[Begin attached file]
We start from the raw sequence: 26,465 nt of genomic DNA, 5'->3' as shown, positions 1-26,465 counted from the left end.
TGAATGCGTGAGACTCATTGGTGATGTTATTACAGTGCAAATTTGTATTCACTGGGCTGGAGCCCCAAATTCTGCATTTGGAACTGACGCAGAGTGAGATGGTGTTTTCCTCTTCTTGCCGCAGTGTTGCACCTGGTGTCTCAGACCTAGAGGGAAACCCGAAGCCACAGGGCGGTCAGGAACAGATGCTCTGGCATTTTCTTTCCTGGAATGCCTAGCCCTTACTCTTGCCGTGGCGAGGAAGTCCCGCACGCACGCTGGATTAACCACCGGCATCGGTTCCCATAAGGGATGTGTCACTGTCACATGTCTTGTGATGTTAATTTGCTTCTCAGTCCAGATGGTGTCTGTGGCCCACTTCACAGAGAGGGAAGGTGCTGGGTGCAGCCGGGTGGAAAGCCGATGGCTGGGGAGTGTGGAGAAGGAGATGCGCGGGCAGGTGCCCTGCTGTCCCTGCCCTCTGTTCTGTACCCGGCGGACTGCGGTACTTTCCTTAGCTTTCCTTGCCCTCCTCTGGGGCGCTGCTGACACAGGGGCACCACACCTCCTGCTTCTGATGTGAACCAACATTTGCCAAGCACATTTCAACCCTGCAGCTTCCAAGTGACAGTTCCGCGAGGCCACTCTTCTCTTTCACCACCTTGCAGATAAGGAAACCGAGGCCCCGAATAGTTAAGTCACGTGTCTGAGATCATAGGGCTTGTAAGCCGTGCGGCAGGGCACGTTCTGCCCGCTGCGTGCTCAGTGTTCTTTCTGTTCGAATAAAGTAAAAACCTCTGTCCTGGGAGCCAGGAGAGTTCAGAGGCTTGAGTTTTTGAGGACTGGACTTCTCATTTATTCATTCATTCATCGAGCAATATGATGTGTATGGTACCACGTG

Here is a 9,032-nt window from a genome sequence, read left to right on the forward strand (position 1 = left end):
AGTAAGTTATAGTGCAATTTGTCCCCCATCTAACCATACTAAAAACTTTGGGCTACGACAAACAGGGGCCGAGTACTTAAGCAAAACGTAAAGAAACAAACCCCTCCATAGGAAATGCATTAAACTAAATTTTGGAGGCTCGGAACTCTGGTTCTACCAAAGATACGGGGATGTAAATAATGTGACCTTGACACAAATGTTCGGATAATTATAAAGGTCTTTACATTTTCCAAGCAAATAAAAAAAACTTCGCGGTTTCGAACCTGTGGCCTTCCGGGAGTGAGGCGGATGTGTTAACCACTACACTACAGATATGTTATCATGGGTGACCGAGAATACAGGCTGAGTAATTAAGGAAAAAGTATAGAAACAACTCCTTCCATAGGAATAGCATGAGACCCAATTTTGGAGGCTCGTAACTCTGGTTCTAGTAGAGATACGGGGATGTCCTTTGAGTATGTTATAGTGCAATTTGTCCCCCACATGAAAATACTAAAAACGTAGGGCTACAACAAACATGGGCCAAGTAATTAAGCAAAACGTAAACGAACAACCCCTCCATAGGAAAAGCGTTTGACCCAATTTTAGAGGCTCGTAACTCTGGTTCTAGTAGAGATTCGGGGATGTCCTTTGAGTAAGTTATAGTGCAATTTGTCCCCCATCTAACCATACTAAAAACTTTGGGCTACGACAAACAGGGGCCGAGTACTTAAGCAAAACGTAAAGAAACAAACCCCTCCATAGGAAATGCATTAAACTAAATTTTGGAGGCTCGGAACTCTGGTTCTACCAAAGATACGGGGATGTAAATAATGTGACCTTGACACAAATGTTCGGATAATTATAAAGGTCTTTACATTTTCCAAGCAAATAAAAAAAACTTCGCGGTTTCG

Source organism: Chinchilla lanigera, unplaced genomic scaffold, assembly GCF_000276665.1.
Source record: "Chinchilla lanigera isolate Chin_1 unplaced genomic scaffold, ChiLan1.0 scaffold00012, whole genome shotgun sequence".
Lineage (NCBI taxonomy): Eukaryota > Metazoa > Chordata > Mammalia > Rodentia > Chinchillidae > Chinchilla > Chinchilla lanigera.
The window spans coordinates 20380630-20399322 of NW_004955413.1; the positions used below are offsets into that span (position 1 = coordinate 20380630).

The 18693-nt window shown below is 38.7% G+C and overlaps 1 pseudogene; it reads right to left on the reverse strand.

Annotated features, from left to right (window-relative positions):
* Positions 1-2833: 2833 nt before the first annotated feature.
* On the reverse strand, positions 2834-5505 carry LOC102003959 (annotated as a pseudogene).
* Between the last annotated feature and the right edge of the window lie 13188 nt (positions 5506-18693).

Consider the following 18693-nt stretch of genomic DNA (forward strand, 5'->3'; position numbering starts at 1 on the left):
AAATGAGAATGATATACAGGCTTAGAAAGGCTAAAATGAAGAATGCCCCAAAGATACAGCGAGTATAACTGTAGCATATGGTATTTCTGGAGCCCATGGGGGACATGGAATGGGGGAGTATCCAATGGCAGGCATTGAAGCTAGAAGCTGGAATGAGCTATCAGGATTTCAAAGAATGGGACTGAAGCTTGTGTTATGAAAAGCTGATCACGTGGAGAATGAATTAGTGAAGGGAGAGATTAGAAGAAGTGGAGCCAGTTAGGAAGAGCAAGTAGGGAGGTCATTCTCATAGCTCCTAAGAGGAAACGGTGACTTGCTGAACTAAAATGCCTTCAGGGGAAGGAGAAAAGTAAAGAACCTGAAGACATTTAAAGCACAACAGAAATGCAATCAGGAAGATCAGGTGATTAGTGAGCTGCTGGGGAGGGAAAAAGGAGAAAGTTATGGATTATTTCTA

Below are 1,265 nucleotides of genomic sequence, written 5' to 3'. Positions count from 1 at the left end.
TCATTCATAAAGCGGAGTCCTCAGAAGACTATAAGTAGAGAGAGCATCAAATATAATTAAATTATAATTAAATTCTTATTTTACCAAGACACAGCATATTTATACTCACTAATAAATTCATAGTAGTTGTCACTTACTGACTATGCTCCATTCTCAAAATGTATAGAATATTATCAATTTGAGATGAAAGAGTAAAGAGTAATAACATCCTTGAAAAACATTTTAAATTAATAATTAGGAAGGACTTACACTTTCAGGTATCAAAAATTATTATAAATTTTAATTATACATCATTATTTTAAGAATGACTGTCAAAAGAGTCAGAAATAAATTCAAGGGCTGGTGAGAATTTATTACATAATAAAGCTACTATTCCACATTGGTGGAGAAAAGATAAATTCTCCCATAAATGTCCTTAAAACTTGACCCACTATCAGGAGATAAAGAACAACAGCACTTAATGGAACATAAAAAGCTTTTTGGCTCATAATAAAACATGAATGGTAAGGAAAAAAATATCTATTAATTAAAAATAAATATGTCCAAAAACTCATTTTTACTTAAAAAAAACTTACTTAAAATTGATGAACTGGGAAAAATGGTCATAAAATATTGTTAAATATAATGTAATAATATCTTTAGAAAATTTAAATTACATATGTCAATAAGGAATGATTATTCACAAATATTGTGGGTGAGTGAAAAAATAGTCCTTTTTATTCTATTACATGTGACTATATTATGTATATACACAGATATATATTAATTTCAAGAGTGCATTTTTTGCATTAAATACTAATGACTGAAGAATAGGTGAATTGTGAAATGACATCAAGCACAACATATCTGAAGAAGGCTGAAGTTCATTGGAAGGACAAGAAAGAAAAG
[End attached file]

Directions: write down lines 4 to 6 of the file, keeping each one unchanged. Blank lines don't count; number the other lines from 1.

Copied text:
AGTAAGTTATAGTGCAATTTGTCCCCCATCTAACCATACTAAAAACTTTGGGCTACGACAAACAGGGGCCGAGTACTTAAGCAAAACGTAAAGAAACAAACCCCTCCATAGGAAATGCATTAAACTAAATTTTGGAGGCTCGGAACTCTGGTTCTACCAAAGATACGGGGATGTAAATAATGTGACCTTGACACAAATGTTCGGATAATTATAAAGGTCTTTACATTTTCCAAGCAAATAAAAAAAACTTCGCGGTTTCGAACCTGTGGCCTTCCGGGAGTGAGGCGGATGTGTTAACCACTACACTACAGATATGTTATCATGGGTGACCGAGAATACAGGCTGAGTAATTAAGGAAAAAGTATAGAAACAACTCCTTCCATAGGAATAGCATGAGACCCAATTTTGGAGGCTCGTAACTCTGGTTCTAGTAGAGATACGGGGATGTCCTTTGAGTATGTTATAGTGCAATTTGTCCCCCACATGAAAATACTAAAAACGTAGGGCTACAACAAACATGGGCCAAGTAATTAAGCAAAACGTAAACGAACAACCCCTCCATAGGAAAAGCGTTTGACCCAATTTTAGAGGCTCGTAACTCTGGTTCTAGTAGAGATTCGGGGATGTCCTTTGAGTAAGTTATAGTGCAATTTGTCCCCCATCTAACCATACTAAAAACTTTGGGCTACGACAAACAGGGGCCGAGTACTTAAGCAAAACGTAAAGAAACAAACCCCTCCATAGGAAATGCATTAAACTAAATTTTGGAGGCTCGGAACTCTGGTTCTACCAAAGATACGGGGATGTAAATAATGTGACCTTGACACAAATGTTCGGATAATTATAAAGGTCTTTACATTTTCCAAGCAAATAAAAAAAACTTCGCGGTTTCG

Source organism: Chinchilla lanigera, unplaced genomic scaffold, assembly GCF_000276665.1.
Source record: "Chinchilla lanigera isolate Chin_1 unplaced genomic scaffold, ChiLan1.0 scaffold00012, whole genome shotgun sequence".